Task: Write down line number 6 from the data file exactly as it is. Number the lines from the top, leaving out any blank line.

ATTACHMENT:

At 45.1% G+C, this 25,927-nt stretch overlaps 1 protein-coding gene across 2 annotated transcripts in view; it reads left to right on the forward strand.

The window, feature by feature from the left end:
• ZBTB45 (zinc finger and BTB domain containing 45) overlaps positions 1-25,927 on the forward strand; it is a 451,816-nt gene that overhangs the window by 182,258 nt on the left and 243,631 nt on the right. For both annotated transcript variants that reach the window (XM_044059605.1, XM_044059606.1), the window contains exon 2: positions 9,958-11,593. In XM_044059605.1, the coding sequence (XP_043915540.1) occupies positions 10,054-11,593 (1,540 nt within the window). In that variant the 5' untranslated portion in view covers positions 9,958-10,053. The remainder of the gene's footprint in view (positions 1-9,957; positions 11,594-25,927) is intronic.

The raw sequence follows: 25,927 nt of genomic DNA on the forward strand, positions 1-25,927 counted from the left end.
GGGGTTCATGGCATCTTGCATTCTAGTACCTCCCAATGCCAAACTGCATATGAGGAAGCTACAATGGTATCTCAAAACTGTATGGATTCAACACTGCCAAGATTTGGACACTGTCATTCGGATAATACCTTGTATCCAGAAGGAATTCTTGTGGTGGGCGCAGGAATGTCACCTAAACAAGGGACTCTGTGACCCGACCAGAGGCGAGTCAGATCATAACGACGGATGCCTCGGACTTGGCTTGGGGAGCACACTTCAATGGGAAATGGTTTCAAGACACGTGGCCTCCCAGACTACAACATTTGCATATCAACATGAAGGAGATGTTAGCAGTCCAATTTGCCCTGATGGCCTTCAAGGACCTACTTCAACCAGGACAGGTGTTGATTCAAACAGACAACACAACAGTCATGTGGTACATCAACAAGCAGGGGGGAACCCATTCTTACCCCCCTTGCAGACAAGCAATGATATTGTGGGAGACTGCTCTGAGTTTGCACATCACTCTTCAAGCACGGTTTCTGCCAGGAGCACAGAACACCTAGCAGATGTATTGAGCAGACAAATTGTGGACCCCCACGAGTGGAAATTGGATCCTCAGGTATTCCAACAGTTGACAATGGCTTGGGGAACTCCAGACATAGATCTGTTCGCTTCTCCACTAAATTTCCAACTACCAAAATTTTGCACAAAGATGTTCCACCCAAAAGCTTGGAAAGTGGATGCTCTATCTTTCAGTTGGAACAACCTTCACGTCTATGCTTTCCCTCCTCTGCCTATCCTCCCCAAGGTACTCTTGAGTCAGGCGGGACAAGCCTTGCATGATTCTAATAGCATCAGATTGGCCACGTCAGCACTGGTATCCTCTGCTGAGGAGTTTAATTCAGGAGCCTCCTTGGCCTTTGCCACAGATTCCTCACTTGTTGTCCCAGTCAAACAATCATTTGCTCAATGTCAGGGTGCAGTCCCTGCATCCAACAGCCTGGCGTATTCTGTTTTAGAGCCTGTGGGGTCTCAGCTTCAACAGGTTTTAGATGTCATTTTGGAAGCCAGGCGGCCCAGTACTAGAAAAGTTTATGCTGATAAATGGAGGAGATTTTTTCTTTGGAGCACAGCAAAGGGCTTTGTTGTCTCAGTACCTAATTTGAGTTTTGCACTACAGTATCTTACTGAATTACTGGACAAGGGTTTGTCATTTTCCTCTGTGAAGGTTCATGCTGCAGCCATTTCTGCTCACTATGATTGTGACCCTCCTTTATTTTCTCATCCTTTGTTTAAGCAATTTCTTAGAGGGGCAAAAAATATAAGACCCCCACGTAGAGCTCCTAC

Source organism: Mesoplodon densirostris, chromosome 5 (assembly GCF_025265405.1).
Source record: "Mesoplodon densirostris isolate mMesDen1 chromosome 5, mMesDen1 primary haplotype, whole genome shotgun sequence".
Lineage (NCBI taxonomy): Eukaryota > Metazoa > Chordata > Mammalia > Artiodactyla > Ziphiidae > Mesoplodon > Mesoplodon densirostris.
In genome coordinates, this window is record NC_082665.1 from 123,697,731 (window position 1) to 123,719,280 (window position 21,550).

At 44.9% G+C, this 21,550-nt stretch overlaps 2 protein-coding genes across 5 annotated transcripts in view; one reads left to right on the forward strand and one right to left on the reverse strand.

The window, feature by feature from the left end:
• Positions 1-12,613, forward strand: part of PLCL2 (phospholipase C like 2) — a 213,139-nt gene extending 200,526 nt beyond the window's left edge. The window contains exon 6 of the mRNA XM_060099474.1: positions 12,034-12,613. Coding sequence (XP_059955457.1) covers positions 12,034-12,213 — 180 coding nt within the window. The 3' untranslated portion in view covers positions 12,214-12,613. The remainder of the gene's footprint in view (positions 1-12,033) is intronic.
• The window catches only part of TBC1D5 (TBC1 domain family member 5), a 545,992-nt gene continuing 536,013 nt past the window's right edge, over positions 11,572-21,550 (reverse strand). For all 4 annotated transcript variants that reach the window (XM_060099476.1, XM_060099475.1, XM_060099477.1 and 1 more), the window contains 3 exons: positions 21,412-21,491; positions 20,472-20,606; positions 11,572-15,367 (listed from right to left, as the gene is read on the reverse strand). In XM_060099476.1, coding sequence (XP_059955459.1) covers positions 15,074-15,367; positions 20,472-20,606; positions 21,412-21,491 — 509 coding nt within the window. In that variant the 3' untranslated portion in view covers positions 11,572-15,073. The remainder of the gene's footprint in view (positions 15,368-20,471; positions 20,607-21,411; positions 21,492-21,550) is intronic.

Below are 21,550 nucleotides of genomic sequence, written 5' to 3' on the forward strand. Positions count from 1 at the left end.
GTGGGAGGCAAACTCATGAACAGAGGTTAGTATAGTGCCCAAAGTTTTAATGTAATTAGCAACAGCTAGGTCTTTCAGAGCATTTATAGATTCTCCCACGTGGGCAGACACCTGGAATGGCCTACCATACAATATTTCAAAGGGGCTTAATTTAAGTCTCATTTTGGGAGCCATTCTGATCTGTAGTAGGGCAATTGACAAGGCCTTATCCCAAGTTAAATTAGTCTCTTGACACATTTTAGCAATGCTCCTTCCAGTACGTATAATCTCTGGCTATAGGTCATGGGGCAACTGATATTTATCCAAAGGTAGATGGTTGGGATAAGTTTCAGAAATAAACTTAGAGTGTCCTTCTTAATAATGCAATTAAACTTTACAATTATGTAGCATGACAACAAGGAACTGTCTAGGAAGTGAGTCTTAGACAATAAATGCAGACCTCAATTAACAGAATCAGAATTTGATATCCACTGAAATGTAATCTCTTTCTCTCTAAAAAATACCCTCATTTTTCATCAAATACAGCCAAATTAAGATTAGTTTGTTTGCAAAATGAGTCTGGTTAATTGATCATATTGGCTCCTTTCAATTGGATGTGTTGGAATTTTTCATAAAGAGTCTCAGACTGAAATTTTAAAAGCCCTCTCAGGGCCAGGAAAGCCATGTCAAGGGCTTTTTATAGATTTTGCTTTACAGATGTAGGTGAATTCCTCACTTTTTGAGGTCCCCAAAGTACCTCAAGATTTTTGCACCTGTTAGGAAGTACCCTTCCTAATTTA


Source organism: Mesoplodon densirostris, chromosome 5 (assembly GCF_025265405.1).